The College Sport Research Institute believes in the full disclosure of all measures pertaining to college athlete graduation, including the FGR, GSR, and AGG since one measure is not “better” or somehow “fairer” than the others as each measure different things. The FGR focuses on an institution’s ability to retain and graduate students it admits, while the GSR attempts to account for athletes who leave a school that initially admitted them.
Historically, standard evaluations of NCAA athlete graduation rates have involved comparisons with general student body rates presumed to pertain to full-time students. However, many schools’ general student body rates include a significant number of part-time students. This is problematic because all NCAA athletes must be “full-time” and should therefore be compared with other full-time students. The downward “part-timer bias” in the student-body FGR distorts this comparison. Because part-time students take longer to graduate, this significantly reduces the measured general student-body FGR, making the relative rate of college athletes at many schools and conferences appear more favorable. CSRI’s Adjusted Graduation Gap methodology addresses this “part-timer bias” using regression-based adjustments for the percentage of part-time students enrolled at an institution. The adjustments also account for the aggregate influence of school-specific factors such as location and student demographics. These estimates then become the basis for the AGG comparison.
Table 1: 2018 Football Bowl Sub-division (FBS) Power-5 and Group-of-5 AGGs
|Power-5 Conference||B+W Mean||Black Mean||White Mean|
|Group-of-5 Conference||B+W Mean||Black Mean||White Mean|
- Notre Dame excluded — independent in FB
- Charlotte excluded — No FB FGRs
- Air Force and Navy excluded — data not comparable to civilian schools
Table 2: 2018 College Football Playoff Top-10 AGGs
|College Football Playoff||B+W Mean||Black Mean||White Mean|
|Top 11 – 25||-9.2||-14.1||+2.0|
Chart 1 — Eight-year Trend-lines: Power-5 and Group-of-5 AGGs*
* “AGG Trends” means are based on individual school AGGs, not conference mean AGGs. Consequently, means may differ slightly from "Conference Summary" means.
The College Sport Research Institute (CSRI) is housed within the Department of Sport and Entertainment Management at the University of South Carolina – Columbia. CSRI is dedicated to conducting and supporting independent data collection and analysis related to college — sport issues.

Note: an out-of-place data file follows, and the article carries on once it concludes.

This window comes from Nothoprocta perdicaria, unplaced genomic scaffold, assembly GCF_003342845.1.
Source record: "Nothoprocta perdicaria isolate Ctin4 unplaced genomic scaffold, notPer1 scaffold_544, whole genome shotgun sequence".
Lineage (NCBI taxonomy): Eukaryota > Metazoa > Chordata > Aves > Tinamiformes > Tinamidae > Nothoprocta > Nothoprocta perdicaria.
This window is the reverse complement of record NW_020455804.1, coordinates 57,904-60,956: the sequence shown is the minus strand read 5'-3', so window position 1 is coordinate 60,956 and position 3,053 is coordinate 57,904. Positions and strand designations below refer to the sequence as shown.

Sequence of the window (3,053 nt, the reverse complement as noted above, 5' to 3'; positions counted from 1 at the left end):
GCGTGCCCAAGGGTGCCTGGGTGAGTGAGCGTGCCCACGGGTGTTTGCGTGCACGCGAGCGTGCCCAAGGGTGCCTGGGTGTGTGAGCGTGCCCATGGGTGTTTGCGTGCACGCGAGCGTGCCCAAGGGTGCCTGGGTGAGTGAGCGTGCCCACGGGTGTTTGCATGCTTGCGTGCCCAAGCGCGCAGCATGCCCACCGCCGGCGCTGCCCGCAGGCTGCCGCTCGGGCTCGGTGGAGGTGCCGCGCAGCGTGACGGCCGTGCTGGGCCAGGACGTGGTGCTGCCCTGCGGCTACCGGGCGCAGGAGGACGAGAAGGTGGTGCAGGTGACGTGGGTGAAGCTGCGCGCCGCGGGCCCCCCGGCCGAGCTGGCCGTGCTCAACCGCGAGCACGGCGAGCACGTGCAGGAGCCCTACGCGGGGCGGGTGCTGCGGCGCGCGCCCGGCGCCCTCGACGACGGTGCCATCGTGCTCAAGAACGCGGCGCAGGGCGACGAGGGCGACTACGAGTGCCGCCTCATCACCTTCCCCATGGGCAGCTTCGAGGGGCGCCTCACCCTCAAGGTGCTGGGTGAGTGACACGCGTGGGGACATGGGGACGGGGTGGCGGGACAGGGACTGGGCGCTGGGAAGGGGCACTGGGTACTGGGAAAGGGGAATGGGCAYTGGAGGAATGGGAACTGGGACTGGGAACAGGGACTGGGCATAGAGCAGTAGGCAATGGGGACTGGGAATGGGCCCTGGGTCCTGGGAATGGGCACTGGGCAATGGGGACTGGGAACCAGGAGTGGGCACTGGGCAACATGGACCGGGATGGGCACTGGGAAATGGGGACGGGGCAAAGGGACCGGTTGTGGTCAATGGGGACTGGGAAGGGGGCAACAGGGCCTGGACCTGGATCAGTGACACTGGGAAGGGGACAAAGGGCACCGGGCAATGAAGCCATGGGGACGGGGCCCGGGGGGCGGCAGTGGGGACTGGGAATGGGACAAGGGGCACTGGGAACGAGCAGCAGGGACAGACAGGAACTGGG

Along with conducting and disseminating in---house research on college athletes’ graduation rates, post-athletic transition issues, and oscillating migration patterns, CSRI hosts the annual CSRI Conference on College Sport in Columbia, SC. This conference provides a forum for research of current college---sport issues and possible solutions to these challenges. CSRI also publishes a peer- --reviewed scholarly journal entitled: Journal of Issues in Intercollegiate Athletics (JIIA), which provides an additional outlet for research related to college--- sport issues. This is the ninth-annual installment of the CSRI’s AGG FBS Football Report. We hope this information encourages continuing research and discussion regarding both graduation rates and the quality and type of educational opportunities offered college athletes.
CSRI Research Team & Co-Authors
- Richard M. Southall, director, College Sport Research Institute, professor of sport and entertainment management, College of Hospitality, Retail and Sport Management, University of South Carolina
- E. Woodrow Eckard, professor of economics, Business School, University of Colorado - Denver
- Mark S. Nagel, associate director, College Sport Research Institute, professor of sport and entertainment management, College of Hospitality, Retail and Sport Management, University of South Carolina
- Victor Kidd, 3rd year Ph.D. student and College Sport Research Institute research associate, Department of Sport and Entertainment Management, University of South Carolina
- Tim Koba, 2nd year Ph.D. student and a College Sport Research Institute research associate, Department of Sport and Entertainment Management, University of South Carolina
- Chris Corr, 1st year Ph.D. student and a College Sport Research Institute research associate, Department of Sport and Entertainment Management, University of South Carolina
- Richard M. Southall, Ed.D., Director
College Sport Research Institute
University of South Carolina
(901) 240-7197 (cell)
- Mark S. Nagel, Ed.D., Associate Director
College Sport Research Institute
University of South Carolina
(770) 891-9714 (cell)
- Allen Wallace, Communications Manager
College of Hospitality, Retail and Sport Management
University of South Carolina
(803) 777-5667 (office)
Phone: 803-777-0658 / 803-777-5550